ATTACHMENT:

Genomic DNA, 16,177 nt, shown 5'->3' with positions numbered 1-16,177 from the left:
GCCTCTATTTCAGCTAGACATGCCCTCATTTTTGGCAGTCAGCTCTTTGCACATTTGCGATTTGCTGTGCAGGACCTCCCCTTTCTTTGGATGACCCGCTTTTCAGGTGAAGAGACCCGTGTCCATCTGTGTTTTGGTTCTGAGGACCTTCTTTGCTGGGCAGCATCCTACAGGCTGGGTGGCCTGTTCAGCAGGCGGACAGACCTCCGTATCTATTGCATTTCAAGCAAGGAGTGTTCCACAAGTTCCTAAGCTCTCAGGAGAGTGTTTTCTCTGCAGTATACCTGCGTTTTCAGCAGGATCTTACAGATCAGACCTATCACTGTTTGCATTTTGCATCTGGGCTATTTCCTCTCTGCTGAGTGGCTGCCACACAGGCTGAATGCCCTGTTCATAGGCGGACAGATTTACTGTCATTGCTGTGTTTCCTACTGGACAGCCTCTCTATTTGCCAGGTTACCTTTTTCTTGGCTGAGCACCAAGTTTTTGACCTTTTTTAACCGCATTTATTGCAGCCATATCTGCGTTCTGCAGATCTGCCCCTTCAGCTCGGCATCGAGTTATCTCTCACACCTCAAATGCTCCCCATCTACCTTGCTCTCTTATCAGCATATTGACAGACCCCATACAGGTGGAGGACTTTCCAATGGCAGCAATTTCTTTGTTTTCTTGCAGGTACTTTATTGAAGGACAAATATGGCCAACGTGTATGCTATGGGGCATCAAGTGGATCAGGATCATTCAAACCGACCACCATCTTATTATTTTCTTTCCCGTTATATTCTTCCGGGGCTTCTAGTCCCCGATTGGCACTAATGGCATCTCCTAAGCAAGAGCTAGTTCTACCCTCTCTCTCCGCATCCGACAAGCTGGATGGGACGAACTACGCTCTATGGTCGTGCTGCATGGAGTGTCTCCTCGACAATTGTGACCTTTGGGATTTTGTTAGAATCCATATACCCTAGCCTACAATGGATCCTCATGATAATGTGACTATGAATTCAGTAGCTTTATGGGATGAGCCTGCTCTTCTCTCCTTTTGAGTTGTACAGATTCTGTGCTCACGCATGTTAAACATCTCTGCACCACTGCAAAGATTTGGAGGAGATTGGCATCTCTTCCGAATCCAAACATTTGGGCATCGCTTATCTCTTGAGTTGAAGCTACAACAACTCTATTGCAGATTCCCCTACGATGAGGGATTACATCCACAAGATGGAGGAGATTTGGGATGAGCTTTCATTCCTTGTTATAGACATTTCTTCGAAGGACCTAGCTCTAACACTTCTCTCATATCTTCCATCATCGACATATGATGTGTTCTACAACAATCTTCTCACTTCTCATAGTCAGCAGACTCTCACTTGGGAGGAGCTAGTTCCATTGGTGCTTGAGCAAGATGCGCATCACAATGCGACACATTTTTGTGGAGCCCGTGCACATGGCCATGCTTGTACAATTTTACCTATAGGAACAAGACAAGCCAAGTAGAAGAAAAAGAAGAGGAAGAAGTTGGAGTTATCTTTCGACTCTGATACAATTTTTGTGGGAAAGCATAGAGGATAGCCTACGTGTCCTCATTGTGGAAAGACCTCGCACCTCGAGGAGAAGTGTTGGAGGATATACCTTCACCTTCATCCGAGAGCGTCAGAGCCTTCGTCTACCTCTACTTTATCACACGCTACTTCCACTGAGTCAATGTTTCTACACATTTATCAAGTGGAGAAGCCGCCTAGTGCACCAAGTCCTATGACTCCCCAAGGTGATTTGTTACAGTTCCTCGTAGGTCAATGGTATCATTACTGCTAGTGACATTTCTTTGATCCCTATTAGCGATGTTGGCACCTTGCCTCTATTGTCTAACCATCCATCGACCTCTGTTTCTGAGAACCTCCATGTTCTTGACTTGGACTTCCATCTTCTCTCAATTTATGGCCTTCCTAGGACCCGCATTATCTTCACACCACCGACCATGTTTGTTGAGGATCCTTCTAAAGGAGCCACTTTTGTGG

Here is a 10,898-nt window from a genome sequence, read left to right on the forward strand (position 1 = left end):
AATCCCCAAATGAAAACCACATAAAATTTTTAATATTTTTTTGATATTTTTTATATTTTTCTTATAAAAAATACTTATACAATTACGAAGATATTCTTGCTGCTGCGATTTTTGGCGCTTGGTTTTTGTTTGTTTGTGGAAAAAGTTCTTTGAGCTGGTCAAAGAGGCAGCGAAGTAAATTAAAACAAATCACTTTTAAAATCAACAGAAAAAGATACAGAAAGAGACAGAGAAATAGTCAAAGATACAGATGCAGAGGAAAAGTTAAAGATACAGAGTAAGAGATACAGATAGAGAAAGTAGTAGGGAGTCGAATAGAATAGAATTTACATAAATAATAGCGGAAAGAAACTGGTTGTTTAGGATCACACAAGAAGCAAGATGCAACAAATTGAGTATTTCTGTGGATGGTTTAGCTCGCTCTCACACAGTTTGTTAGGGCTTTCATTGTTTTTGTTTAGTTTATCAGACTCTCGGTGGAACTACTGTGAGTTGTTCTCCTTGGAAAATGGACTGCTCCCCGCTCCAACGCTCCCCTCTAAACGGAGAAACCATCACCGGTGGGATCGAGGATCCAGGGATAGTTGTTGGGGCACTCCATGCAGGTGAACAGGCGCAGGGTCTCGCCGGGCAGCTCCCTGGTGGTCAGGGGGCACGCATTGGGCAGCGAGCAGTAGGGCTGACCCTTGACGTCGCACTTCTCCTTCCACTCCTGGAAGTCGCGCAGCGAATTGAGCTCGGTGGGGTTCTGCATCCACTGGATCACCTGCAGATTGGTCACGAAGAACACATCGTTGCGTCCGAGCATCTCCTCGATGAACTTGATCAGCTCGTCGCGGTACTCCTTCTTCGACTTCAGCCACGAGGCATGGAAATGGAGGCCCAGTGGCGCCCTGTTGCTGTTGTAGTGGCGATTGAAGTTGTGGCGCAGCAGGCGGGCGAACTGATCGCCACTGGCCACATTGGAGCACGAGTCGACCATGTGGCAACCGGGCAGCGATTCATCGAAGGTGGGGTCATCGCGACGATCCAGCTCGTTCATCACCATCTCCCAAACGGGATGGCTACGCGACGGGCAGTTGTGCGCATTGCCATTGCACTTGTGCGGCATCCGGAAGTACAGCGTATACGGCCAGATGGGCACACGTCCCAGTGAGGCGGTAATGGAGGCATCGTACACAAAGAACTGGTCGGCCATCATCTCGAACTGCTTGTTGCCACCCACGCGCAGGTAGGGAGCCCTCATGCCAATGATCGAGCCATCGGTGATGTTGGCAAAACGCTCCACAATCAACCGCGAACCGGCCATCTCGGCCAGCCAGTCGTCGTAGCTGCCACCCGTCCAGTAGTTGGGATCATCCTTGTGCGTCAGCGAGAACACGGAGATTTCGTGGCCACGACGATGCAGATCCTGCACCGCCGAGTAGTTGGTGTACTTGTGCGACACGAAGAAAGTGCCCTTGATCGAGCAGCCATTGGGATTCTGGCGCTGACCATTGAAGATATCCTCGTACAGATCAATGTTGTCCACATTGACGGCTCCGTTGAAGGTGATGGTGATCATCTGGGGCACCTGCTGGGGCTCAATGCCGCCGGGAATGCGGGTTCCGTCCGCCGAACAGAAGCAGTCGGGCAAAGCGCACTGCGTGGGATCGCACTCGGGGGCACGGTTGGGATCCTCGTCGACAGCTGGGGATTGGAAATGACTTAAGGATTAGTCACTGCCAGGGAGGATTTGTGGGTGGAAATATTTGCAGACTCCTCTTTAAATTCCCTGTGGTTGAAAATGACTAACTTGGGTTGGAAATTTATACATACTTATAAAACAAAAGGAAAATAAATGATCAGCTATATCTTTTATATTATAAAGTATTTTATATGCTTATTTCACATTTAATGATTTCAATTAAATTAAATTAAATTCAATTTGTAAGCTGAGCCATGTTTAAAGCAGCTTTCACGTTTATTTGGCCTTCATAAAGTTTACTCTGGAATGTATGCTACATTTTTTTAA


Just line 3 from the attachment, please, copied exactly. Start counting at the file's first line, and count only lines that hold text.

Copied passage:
Here is a 10,898-nt window from a genome sequence, read left to right on the forward strand (position 1 = left end):